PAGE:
US 604376 A
Description (OCR text may contain errors)
(No Model.) F. EGGE.
METAL WORKING TOOL.
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l rrn STATES FREDERICK EGGE, OF BRIDGEPORT, CONNECTICUT.
METAL-WORKING TOOL. i
SPECIFICATION forming part of Letters Patent No. 604,376, dated May 24, 1898.
Application filed July 17, 1897.
To all whom t may concern:
Be it known that LFREDERICK EGGE, a citizen of the United Stat-es, residing at Bridgeport, Connecticut, have invented a new and useful Improvement in Sheet-Metal Blanking and Forming Tools, of which the following is a specification.
My invention relates to that class of metalworking tools in which a series of operations is successively performed upon a given portion of the metal before it is separated from the remainder. It is intended to provide a combination-tool adapted to the continuous automatic or semi-automatic production of finished or nearly-Iinished articles of metal or the like.
In the accompanying drawings, Figure I represents, partly in elevation and partly in vertical section, a form of my device. Fig. II is a top plan view of a metal strip, showing the operations. Fig. III, in enlarged perspective, shows the nished product.
1 designates a force-holder adapted to hold punches or forces 11 12 13 14 15 16 17 18; 2, a die-holder provided with dies 21 22 23 24 25 26 27 28; 3, a metal strip showing at 31 32 33 34 35 36 37 33 the successive operations to 4 which it has been subjected; 4, a die-bed; 5,
a stripper; 6, feed-rolls, and 7 a iinished shell.
In the example of my invention illustrated in the drawings the force-holder 1 is providedV with the usual shank by which it may be secured in a press of any well-known type. As shown, it is also drilled for the reception of four punches 11 12 17 13 and four forces 13 14 15 16 and the ordinary bolts by which they are held in position. Secured tothe diebed 4 in any convenient manner is the dieholder 2, in which are cut the die-apertures 21 22 and in which are inserted the dies 23 to 28, inclusive. Ametal strip 3 of indefinite length is fed between the feed-rolls 6 under the stripper 5, and from it are formed and cut the shells 7. Suitable guides for the metal4 strip are provided as required, and a second pair of feed-rolls (not shown) may be attached at the exit ends of the dies to assist in carrying forward the metal and to dispose of the scrap. The action of the separate forces and dies of the device will now be considered. It is of conrseirst understood that the motion of the feed-rolls 6 is intermittent Serial No. 644,969. (No model.)
and so as to advance the strip 3 after each stroke of the press a distance equal to the diametric distance between any two of the punches, as 11 and 12. It is evident that at the rst stroke of the press after the strip 3 is in place the coaction of the punch 11 and the die 2l will cut near the forward end of the strip a pair of arc-like incisions through the metal, as shown at 31. At the next stroke, the metal being fed forward one space, the parts 12 and 22 will cut a transverse pair of arc-like incisions through the metal within and near the first pair, as shown at 32. At the same time the parts 11 and 21 are repeating their operation one space back of where they iirst out the strip. At the third stroke these operations are repeated each one space behind the last similar one, while the drawing-force 13 forces the partly-loosened blank down into the die 23, thereby giving it the cup-like form shown at 33. This cup is further successively shaped by the coacting parts 14 24, 15 25, and 16 26, as shown at 34, 35, and 36, respectively. The first cup, then has its bottom pierced out by the punch 17 and die 27, and, lastly, the shell 7 is produced by the trimming-punch 13 and die 23 cutting it` from the surrounding metal, as shown at 33. p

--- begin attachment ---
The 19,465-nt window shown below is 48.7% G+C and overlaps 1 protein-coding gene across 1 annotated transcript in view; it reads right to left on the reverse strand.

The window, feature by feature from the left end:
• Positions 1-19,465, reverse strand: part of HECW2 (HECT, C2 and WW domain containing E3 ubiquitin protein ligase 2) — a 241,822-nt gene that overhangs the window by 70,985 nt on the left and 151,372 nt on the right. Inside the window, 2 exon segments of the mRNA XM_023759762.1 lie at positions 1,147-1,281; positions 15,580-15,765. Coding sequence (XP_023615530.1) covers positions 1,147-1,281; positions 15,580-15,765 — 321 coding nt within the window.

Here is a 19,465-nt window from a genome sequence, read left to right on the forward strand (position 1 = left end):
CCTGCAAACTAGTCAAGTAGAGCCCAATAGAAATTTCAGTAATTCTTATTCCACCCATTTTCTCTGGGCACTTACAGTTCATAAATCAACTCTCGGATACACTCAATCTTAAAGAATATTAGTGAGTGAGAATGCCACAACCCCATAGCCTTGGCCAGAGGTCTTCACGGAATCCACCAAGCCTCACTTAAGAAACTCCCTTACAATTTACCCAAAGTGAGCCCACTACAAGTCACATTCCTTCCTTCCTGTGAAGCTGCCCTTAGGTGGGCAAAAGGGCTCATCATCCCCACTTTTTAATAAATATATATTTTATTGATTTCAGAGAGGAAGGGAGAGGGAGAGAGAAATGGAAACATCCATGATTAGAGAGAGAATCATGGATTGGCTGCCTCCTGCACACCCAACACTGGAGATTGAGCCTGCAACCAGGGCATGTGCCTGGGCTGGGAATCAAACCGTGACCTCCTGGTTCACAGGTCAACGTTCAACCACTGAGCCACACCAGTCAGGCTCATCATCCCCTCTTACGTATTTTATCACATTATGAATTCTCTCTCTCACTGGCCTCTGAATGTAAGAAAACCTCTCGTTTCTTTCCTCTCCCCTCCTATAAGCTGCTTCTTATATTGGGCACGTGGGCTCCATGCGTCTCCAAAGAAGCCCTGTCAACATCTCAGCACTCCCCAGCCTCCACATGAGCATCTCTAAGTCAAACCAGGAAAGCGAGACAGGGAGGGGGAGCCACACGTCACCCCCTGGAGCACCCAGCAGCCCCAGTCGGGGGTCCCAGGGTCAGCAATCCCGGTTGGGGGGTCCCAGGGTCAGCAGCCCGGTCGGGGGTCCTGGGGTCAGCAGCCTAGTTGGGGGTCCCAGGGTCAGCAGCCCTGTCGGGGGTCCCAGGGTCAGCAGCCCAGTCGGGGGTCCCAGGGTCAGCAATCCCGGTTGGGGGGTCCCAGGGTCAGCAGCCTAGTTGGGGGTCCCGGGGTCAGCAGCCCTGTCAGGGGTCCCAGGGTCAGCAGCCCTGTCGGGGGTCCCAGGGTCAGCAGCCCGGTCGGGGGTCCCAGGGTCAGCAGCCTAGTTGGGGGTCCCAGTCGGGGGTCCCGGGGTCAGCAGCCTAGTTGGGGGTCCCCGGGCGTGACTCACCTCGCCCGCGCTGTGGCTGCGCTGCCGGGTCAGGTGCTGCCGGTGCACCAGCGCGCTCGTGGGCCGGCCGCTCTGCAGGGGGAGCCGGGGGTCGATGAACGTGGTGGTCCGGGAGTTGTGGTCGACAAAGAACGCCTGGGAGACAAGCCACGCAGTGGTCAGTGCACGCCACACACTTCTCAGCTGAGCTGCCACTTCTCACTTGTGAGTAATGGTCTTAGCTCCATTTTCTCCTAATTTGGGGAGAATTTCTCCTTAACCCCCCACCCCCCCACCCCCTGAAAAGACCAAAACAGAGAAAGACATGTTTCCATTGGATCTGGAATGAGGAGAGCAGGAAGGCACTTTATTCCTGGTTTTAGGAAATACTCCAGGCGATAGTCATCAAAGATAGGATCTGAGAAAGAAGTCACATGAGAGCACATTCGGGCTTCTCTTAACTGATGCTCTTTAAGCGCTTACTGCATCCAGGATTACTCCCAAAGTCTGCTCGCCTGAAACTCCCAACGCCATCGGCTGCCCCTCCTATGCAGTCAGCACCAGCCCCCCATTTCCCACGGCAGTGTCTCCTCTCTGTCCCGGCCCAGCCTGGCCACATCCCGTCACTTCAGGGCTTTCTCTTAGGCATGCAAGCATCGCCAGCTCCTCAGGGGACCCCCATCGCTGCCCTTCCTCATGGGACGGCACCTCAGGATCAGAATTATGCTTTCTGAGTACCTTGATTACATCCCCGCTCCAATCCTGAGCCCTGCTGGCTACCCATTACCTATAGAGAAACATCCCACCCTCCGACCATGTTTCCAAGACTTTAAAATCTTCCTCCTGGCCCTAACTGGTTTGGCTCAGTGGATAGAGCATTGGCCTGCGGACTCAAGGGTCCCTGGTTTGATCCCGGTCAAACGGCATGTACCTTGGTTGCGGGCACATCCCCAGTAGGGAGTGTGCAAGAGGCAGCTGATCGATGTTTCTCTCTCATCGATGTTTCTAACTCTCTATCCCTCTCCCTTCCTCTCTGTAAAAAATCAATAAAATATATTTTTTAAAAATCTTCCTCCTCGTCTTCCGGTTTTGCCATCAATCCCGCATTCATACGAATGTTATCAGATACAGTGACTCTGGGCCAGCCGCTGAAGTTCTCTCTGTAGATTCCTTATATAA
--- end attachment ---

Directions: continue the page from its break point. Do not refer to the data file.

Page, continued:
It is obvious that at every stroke of the press after the seventh a shell 7 will be produced, and that the action is automatic, in that no further attention is required until the strip 3 is exhausted, when it is only necessary to replace it. y
I do not wish to be limited in the application of my device to the number or form of punches, forces, and dies shown. rIhe series `of drawing operations in .dies 23 to 26 may be diminished or increased in number according to the ductility of the metal operated upon'or the complexity of the article to be produced. In many cases no piercing-die, as 27, is required. It is also clear that many mechanical alterations may be made, as in the matter of feeding or in other parts of my device.
What I claim as my invention, and desire to secure Vby Letters Patent of the United States, is as follows:
1. In a reciprocating tool for simultaneously performing a series of operations on a ICO strip of metal or the like, means, substantially as described, for incising the metal so as to partially detach from the strip a portion of metal larger than the base of the finished article.
2. In a tool for simultaneously performing a series of operations ona strip of metal or the like a reciprocating cutting-die adapted to produce a plurality of incisions in the metal whereby aportion of met-al larger than the base of the finished article is partially detached from the strip7 substantially as described.
3. In a tool for simultaneously performing a series of operations on a strip of metal or the like a plurality of reciprocating cuttingdies each adapted to produce an incision, one
Gno. L. COOPER, C. R. AYRES.